Posts Tagged ‘birthday’
I’ll admit it: I used to watch the reality show The Apprentice, for the first two seasons. As a business librarian, I thought it was an interesting concept to see which contestant could meet various challenges to get a job in the organization of one Donald J. Trump. The hotelier was pompous and arrogant, but interesting enough. But I never saw Celebrity Apprentice, because that seemed to violate the original premise.
Virtually everyone was wrong about Donald Trump running a sustained, let alone successful campaign for the Republican nomination for President, including me. Except for Ann Coulter, and THAT fact is its own punishment.
Jeff Sharlet wrote in Esquire:
“After hearing Seth Myers shell Donald Trump from the podium, at the 2011 Correspondents’ Dinner, I didn’t think Trump would or could ever want to retry professional politics.
Read the rest of this entry »
I remember seeing this commercial for The Lord of Flatbush, and even remember a 15-second version of the ad; I could sing that iteration of the theme song, and even the fact that the movie was rated PG.
Flatbush was a 1974 movie starring Henry Winkler (3rd from the left), released on 1 May, which, oddly, I never saw. He was looking very much like Arthur Fonzarelli, a minor character turned into breakout star on a TV show called Happy Days later that year.
A couple years back, on this date, one of my earliest online buddies, Greg Burgas, kvetched about me recognizing the late Joe Cocker’s 70th birthday. “It’s Cher’s birthday too. She’s 68, if I recall correctly. Much more important than Joe ‘Help me I’m constipated’ Cocker. Come on, Roger!”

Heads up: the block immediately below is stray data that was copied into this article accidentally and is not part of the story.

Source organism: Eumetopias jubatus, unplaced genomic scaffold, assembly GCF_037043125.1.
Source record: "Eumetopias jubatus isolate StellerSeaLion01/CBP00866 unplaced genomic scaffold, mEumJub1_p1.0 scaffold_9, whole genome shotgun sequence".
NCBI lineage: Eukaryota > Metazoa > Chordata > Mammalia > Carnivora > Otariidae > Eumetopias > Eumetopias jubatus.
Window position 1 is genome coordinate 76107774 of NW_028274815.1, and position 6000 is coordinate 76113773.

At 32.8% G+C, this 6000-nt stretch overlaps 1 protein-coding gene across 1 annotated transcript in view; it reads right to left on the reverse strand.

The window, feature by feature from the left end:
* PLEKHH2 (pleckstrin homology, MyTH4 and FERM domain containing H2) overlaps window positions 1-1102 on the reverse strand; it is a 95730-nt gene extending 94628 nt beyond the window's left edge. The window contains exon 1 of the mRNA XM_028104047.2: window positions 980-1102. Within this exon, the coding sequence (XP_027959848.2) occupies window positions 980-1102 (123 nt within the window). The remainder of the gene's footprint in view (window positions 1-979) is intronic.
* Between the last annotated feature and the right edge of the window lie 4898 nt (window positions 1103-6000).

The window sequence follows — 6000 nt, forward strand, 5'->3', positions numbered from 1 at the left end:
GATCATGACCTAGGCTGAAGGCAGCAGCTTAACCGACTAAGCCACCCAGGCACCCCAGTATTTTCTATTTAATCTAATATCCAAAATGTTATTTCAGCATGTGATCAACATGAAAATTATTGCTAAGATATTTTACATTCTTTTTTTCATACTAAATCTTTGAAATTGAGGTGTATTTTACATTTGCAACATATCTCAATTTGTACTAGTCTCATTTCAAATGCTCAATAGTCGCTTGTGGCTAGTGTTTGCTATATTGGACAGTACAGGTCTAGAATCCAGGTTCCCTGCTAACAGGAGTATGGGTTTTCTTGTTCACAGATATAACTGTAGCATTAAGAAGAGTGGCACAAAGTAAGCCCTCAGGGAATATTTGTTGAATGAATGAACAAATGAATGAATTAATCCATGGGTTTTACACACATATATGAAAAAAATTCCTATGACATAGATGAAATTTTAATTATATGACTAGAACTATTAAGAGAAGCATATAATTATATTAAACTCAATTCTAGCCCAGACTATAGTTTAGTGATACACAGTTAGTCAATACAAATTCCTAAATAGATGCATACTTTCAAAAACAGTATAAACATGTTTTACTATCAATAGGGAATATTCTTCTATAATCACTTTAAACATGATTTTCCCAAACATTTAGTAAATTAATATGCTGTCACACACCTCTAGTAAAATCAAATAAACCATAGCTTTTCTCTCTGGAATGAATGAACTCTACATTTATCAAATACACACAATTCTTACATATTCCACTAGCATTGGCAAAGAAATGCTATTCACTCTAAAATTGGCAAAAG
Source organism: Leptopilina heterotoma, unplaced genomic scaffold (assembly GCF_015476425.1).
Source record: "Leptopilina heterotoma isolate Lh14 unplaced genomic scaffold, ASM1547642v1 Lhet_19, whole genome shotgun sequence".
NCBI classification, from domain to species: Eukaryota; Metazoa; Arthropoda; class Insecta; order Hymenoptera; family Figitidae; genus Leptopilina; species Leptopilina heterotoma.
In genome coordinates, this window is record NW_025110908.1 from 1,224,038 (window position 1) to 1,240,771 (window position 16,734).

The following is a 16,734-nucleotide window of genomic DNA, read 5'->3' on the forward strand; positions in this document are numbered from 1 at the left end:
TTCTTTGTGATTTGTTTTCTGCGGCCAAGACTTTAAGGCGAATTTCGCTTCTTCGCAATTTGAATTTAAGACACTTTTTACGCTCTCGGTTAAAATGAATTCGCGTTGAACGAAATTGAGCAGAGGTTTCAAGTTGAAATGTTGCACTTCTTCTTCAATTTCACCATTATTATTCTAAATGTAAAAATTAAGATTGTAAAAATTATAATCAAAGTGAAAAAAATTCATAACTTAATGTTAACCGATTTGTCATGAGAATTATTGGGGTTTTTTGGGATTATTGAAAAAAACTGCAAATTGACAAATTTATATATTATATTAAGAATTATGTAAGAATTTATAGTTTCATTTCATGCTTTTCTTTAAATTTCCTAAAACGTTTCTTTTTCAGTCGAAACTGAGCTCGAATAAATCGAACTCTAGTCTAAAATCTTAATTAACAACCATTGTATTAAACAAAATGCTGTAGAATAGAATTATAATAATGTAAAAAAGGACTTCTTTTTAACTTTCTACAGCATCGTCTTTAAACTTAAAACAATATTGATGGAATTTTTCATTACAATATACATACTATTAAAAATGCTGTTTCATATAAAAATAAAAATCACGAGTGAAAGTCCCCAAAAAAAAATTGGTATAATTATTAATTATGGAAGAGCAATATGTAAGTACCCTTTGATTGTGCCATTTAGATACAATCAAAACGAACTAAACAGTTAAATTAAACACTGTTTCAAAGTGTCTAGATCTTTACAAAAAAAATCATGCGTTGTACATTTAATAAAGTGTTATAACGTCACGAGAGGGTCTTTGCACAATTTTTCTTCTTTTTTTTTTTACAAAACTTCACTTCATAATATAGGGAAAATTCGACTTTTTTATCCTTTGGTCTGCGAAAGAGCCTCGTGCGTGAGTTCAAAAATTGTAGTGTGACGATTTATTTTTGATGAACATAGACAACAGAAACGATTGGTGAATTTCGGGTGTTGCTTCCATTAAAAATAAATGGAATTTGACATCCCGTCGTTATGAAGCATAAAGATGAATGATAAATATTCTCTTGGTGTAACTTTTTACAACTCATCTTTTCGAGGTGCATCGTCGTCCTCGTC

Now the performer formerly known as Cherilyn Sarkisian is the big 7-0. But what shall I write? I have but one Sonny & Cher song on one compilation, and a Cher song on another. Though I realize I do own some Cher vocals:
“Cher met performer Sonny Bono in November 1962 when he was working for record producer Phil Spector…. Sonny introduced Cher to Spector, who used her as a backup singer on many recordings, including Read the rest of this entry »
I don’t always have a strong memory of movies I saw as a child. I had a vague memory of seeing a film called Yours, Mine and Ours, a 1968 film, starring Lucille Ball and Henry Fonda and Van Johnson, but I couldn’t have told you where or when.
From the IMBD:
When a widower with 10 children marries a widow with 8, can the 20 of them ever come together as one big happy family? From finding a house big enough for all of them and learning to make 18 school lunches, to coping with a son going off to war and an unexpected addition to the family, Yours, Mine and Ours attempts to blend two families into one and hopes to answer the question Is bigger really better?
It was “based loosely on the story of Frank and Helen Beardsley,” Read the rest of this entry »
1. Say what they did on that day, and
2. Provide some words of wisdom.
What did I do on that day earlier this month? Read the rest of this entry »